10 History of SPAC’s theatre
Intellectual game of architectural and theatrical language
Dissolution of language (protocol) and recombination through collision
What is a theater? When you look at it as architecture, you may feel satisfied with an understanding such as “a theater is a combination of a physical space providing the best suited environment for representation and appreciation with a technical system including lighting and sound.” As shown by the words of Le Corbusier, “a house is a machine to live in” (1923), the simplest foothold of modern architecture, which broke away from traditional style, is functionalism. I suppose that many of those who visit this mini museum also share the simple idea that “theater is a box to create an environment where theatrical arts can be performed easily and can be viewed and heard well.” However, the group of theaters in SPAC is creating a relationship between architecture and theatrical plays that is slightly different from such idea based on functionalism. SUZUKI Tadashi chose ISOZAKI Arata as a partner for planning theatrical architecture to realize his theatrical philosophy.
Although the areas of expertise of SUZUKI Tadashi and ISOZAKI Arata are completely different, they had something in common. That is, they were both trying to dissolve the languages (protocols) of architecture and theatrical plays, and trying to recreate them in their own arena. ISOZAKI Arata ran a series of “Kenchiku No Kaitai” (Dissolution of Architecture) in Bijutsu Techo in the early 1970s, and SUZUKI Tadashi presented his theory of theatrical art in Gekiteki Naru Mono Wo Megutte (Pertinent to What is Dramatic) (Kosakusha) in 1977. ISOZAKI cited the example of Mannerism (a style of art) that appeared in the Late Renaissance period and argued that what architects must do after a classic style is completed is to recreate the language thereof, and tried to dissolve the modern architectural theories of Le Corbusier and Mies van der Rohe. On the other hand, SUZUKI has been cultivating his dramatic method to dissolve and recreate the classic plays and dramatic protocols around the world. Suzuki Training Method, which recreated and theorized the lower body movement seen in classics such as noh theatre as a dramatic body representation, is used widely in the field of dramatic education throughout the world.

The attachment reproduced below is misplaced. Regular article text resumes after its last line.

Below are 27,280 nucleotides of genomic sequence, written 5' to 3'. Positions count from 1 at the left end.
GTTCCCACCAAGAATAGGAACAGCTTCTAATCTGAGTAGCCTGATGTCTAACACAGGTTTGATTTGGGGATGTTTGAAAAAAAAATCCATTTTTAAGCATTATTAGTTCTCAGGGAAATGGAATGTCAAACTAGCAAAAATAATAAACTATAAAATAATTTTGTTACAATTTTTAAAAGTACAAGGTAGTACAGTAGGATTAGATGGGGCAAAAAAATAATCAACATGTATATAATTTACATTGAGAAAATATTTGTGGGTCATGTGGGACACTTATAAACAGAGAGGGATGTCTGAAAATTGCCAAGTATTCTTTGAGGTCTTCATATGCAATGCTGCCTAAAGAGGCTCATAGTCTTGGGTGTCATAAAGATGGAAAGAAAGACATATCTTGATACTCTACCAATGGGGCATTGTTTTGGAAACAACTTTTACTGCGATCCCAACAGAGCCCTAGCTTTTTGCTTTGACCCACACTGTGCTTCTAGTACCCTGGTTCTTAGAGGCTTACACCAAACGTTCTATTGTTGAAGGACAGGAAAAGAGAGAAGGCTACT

It was imperative that SUZUKI and ISOZAKI met, and their collaborative works formed a sort of battlefield. We would like to draw your attention here to the theatrical space as the battlefield of the two men.
Inserting Japanese essences into the Renaissance-style theater
Elipse Theatre DAENDO
Ellipse Theatre DAENDO is a notably compact theater, with 110 seats at maximum. ISOZAKI Arata was strongly interested in Renaissance buildings that recreated classic architecture. Upon designing a theater, he referred to Teatro Olimpico (see Panel 03), which is a masterpiece Renaissance architecture that regenerated Roman theater from a fresh perspective. Teatro Olimpico was first designed by maestro Palladio, and was completed thereafter by Scamozzi. ISOZAKI notes, “There is a drawing by Scamozzi estimating the drawing practice of the stage space of Teatro Olimpico (editor’s note: 1776). When you look at it, an ellipse is inscribed in the front-facing backdrop and orchestra, with the line of the anterior border as the major axis”*1, and he incorporated that in the design of DAENDO (Figure A).